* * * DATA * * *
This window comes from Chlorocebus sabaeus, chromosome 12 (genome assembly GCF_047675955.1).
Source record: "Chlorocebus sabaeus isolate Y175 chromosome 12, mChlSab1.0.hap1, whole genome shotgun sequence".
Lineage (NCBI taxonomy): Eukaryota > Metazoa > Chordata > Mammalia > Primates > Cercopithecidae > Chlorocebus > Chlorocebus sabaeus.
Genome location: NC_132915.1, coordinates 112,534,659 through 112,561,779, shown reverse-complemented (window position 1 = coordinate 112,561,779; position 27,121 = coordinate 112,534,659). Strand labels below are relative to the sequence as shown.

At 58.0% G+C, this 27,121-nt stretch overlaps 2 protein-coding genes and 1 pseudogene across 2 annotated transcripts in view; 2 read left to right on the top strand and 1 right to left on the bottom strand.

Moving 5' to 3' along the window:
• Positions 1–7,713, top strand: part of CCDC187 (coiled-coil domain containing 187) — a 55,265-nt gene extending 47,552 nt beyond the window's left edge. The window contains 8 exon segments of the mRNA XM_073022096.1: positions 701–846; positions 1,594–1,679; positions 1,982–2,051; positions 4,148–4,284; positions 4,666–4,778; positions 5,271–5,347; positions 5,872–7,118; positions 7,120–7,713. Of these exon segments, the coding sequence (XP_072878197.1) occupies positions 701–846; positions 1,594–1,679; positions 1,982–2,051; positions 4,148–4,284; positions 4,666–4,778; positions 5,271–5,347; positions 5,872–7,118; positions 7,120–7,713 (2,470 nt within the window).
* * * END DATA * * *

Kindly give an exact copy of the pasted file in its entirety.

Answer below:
This window comes from Chlorocebus sabaeus, chromosome 12 (genome assembly GCF_047675955.1).
Source record: "Chlorocebus sabaeus isolate Y175 chromosome 12, mChlSab1.0.hap1, whole genome shotgun sequence".
Lineage (NCBI taxonomy): Eukaryota > Metazoa > Chordata > Mammalia > Primates > Cercopithecidae > Chlorocebus > Chlorocebus sabaeus.
Genome location: NC_132915.1, coordinates 112,534,659 through 112,561,779, shown reverse-complemented (window position 1 = coordinate 112,561,779; position 27,121 = coordinate 112,534,659). Strand labels below are relative to the sequence as shown.

At 58.0% G+C, this 27,121-nt stretch overlaps 2 protein-coding genes and 1 pseudogene across 2 annotated transcripts in view; 2 read left to right on the top strand and 1 right to left on the bottom strand.

Moving 5' to 3' along the window:
• Positions 1–7,713, top strand: part of CCDC187 (coiled-coil domain containing 187) — a 55,265-nt gene extending 47,552 nt beyond the window's left edge. The window contains 8 exon segments of the mRNA XM_073022096.1: positions 701–846; positions 1,594–1,679; positions 1,982–2,051; positions 4,148–4,284; positions 4,666–4,778; positions 5,271–5,347; positions 5,872–7,118; positions 7,120–7,713. Of these exon segments, the coding sequence (XP_072878197.1) occupies positions 701–846; positions 1,594–1,679; positions 1,982–2,051; positions 4,148–4,284; positions 4,666–4,778; positions 5,271–5,347; positions 5,872–7,118; positions 7,120–7,713 (2,470 nt within the window).